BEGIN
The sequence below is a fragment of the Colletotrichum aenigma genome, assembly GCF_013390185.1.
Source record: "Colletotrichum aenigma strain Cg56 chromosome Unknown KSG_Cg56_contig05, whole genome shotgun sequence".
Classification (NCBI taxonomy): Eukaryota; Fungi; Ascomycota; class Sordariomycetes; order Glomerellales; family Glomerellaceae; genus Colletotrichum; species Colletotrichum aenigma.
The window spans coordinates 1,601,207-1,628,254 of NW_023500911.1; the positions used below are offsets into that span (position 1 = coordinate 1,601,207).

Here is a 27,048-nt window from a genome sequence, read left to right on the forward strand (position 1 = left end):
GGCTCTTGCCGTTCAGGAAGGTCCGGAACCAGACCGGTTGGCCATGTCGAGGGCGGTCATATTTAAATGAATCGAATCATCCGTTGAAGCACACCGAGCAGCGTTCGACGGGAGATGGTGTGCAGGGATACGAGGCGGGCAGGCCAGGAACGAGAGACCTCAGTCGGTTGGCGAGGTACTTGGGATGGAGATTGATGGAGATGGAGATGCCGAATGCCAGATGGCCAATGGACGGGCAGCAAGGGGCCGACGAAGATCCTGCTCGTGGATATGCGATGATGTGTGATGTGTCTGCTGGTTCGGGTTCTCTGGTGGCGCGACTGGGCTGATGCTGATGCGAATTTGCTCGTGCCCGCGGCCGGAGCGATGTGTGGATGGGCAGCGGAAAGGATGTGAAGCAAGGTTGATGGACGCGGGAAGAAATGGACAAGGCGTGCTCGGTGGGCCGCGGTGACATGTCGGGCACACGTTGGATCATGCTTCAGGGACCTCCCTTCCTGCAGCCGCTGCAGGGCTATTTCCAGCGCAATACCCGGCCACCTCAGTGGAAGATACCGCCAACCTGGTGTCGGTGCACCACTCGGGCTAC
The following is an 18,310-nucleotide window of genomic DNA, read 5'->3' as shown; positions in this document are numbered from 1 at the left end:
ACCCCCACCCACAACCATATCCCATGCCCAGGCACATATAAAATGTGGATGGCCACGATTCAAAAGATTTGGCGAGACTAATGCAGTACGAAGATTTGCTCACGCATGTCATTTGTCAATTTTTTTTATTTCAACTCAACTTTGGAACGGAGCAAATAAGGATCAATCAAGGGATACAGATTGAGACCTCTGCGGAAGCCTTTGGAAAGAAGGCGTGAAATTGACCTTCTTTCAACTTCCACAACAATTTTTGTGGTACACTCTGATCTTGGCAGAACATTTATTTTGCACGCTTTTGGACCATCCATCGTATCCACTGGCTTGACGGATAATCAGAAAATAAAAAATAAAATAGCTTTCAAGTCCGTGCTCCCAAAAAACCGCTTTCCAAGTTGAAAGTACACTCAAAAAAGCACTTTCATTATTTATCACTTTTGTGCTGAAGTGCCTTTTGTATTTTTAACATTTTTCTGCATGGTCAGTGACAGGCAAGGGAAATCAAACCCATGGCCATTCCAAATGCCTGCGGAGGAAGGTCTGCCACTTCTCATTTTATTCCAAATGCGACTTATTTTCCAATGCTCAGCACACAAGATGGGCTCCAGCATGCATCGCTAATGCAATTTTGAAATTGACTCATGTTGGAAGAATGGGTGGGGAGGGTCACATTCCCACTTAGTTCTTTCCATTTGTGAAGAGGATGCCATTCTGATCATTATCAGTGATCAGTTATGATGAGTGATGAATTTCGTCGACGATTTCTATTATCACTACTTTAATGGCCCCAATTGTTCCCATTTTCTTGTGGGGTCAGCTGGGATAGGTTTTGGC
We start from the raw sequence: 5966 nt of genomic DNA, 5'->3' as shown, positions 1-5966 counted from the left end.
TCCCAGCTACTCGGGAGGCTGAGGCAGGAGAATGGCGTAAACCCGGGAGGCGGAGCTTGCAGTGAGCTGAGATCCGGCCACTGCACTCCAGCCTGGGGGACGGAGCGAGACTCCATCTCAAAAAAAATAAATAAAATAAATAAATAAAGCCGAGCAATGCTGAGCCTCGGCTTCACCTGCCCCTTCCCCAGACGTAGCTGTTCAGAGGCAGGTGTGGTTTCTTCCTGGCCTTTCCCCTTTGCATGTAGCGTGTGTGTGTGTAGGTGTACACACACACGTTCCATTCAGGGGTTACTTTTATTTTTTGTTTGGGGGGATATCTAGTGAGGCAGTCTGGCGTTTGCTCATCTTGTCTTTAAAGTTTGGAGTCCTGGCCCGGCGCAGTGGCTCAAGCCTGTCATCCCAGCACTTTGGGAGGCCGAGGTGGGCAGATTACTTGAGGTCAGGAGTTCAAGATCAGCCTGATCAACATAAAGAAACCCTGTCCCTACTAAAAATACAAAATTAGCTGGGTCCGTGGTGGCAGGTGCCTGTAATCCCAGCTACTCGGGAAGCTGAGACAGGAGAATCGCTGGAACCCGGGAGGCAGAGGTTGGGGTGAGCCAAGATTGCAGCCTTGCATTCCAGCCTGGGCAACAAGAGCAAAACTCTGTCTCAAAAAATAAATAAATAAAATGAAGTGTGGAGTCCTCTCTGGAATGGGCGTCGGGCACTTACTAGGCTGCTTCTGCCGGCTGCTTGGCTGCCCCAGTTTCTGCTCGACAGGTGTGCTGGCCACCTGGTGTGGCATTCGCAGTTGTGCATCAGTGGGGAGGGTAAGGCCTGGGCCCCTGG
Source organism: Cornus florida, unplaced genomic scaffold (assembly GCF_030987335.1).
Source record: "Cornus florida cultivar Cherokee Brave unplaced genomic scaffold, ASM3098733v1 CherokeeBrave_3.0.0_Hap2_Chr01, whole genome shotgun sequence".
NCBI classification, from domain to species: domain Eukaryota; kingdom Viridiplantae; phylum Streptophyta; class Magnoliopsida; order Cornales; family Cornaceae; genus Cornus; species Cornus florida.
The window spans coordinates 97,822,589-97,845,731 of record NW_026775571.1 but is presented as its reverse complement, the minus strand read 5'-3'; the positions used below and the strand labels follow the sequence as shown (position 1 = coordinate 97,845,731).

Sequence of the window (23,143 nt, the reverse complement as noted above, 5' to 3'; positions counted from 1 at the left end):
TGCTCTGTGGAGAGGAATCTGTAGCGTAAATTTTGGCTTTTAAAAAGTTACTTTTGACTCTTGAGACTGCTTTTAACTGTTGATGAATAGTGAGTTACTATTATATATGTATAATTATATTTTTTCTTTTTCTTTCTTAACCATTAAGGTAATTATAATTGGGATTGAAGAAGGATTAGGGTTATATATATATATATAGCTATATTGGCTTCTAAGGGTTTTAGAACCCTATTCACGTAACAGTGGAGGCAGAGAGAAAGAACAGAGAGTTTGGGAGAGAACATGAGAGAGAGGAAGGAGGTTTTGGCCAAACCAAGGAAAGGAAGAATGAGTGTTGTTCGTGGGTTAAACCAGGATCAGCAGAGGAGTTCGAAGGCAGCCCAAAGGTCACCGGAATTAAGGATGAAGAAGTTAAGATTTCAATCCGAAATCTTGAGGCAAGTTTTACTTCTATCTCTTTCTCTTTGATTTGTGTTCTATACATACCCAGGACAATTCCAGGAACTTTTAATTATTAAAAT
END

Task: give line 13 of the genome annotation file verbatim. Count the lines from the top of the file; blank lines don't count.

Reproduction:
NCBI classification, from domain to species: domain Eukaryota; kingdom Viridiplantae; phylum Streptophyta; class Magnoliopsida; order Cornales; family Cornaceae; genus Cornus; species Cornus florida.